Most of the time, we go to the movies merely to be entertained. But every once in a while, a movie comes along that makes us realize the true power and magic of film, and what an impact this medium has had on our lives, whether we’re writers, filmmakers, or viewers. Martin Scorsese’s “Hugo”, based on a book by Brian Selznick, is one such movie.
Set in 1930s Paris, the film centers on Hugo Cabret (Asa Butterfield), a young boy who lives in a train station. Following his father’s untimely death, Hugo was taken in by his alcoholic uncle, who taught him how to keep the clocks in the station ticking. After the uncle disappeared, Hugo was alone, save for an automaton his father was trying to fix at the time of his death. This automaton, essentially a robot that runs on a complex system of gears, needs just one thing to unlock whatever secret Hugo is convinced it holds: a key shaped like a heart. While trying to avoid being caught and sent to the orphanage by the station inspector (Sasha Baron Cohen), Hugo befriends a girl named Isabelle (Chloe Moretz), whose godfather Georges (Ben Kingsley) runs a small toy shop in the station, and who is greatly bothered when he finds out that Hugo has been stealing parts from him to fix the automaton.
To say more would be to give away what is a wonderful revelation for those who are not familiar with Selznick’s story; suffice it to say that this beautiful film turns out to be a love letter to the movies, and how film inspires us and moves us more than any other experience. At no time is this more apparent than when Hugo sneaks Isabelle into her first movie, Harold Lloyd’s iconic “Safety Last!” A look of awe and complete emotional involvement in what is happening on the screen comes across Isabelle’s face. It’s hard to imagine what one’s response would be upon first watching a movie (many of us were likely too young to even remember what the first movie we saw even was), but Moretz (who continually proves herself to be one of the most serious young actresses working today) gets the sensation across perfectly. The film also addresses, briefly but powerfully, the void left in history when films are lost or destroyed, and the joy felt when films thought lost are rediscovered.
While “Hugo” is an ode to many of cinema’s greatest masterpieces, Scorsese’s film in a marvel in and of itself. The film has been praised for its use of 3D; it is without a doubt the greatest 3D movie ever made. It is far from gimmicky, and never overused, but its presence is evident throughout. There are times when you really do feel as if you were walking through the train station or climbing amongst the giant gears in the clock tower with Hugo. Another high point of the film are the recreations of old film sets and the incorporation of clips of many silent movies—this flashbacks are particularly thrilling for film buffs, who get the chance to relive film history through Scorsese’s recreations.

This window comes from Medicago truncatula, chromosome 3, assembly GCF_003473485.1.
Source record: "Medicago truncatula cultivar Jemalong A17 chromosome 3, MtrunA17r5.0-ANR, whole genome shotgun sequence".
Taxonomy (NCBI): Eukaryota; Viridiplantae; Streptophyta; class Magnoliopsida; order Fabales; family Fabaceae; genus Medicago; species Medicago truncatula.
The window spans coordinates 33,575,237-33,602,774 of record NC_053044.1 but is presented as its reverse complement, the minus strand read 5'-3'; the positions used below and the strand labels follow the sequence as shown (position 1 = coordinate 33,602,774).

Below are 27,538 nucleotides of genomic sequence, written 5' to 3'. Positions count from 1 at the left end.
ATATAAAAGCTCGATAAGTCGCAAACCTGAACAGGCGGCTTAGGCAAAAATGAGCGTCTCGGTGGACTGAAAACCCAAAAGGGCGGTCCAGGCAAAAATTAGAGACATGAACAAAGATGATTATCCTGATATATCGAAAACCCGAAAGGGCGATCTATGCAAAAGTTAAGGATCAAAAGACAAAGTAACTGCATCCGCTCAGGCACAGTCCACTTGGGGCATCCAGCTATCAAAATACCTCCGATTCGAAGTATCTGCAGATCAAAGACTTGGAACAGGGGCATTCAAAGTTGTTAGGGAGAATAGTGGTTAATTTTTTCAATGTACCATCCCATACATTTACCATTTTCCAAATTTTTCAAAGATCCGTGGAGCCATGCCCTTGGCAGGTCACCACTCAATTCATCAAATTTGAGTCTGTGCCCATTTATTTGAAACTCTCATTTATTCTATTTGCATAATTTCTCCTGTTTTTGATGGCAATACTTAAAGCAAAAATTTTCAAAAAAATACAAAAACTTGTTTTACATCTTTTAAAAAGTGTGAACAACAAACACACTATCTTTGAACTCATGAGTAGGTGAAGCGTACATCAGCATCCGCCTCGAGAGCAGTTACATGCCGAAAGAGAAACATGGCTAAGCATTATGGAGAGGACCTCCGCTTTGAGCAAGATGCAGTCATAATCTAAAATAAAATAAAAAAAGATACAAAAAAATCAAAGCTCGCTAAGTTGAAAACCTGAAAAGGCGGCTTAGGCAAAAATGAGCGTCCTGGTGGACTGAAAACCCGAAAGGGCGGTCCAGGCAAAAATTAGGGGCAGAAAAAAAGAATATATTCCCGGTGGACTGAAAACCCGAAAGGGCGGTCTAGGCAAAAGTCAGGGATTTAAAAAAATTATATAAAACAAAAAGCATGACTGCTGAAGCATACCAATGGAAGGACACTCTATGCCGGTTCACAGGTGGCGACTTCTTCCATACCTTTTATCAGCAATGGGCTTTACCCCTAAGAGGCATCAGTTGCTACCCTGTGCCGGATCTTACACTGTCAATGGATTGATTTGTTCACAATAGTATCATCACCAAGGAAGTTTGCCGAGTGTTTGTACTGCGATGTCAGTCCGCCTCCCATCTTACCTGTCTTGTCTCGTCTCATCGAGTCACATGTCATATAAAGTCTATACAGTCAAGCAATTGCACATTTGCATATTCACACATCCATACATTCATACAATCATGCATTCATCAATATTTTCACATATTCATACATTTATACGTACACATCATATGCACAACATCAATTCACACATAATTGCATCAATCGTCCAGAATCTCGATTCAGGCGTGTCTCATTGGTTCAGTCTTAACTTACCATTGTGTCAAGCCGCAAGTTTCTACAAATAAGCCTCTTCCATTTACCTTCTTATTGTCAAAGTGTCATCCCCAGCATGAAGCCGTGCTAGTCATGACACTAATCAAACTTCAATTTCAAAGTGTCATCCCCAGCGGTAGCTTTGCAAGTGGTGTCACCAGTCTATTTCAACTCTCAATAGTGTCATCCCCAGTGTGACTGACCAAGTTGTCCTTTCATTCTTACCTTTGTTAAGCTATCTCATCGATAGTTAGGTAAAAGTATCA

The film is primarily set inside the train station, but the setting never gets dull. Scorsese creates his own little world in this station, with recurring characters and side stories that create a sense of warmth and familiarity. And speaking of characters, what a wonderful cast brings this story to life. Moretz, as mentioned before, is wonderful, and so is Butterfield, an impressive newcomer. Kingsley delivers his most powerful performance in years, while Cohen evokes everything from disgust to sympathy, providing just the right amount of comic relief as the villain who, as it turns out, isn’t really all that bad. Other small but significant performances can be seen from Ray Winstone, Christopher Lee, Helen McCrory, Emily Mortimer, Michael Stuhlbarg, and Jude Law, who plays Hugo’s tinkerer father in a flashback.
Cast and cinematography aside, “Hugo” boasts a story that ranges from sad to mysterious to uplifting. Most importantly, it pays tribute to one of cinema’s greatest filmmakers, who may be long gone, may even be forgotten by most, but will never truly fade away so long as we have movies and people like Scorsese who love them enough to ensure that they don’t.
Runtime: 207 minutes. Rated PG for mild thematic material, some action/peril and smoking.
Check out showtimes for this movie and more at the following St. Louis-area theaters:
- Wehrenberg Theatres
- AMC Theatres
- Regal Movie Theatres
- Galleria 6
- Chase Park Plaza
- Granite City
- Moolah Theatre
- Hi-Pointe Theatre
- St. Andrews Cinema
- Plaza Frontenac Cinema
- Tivoli Theatre
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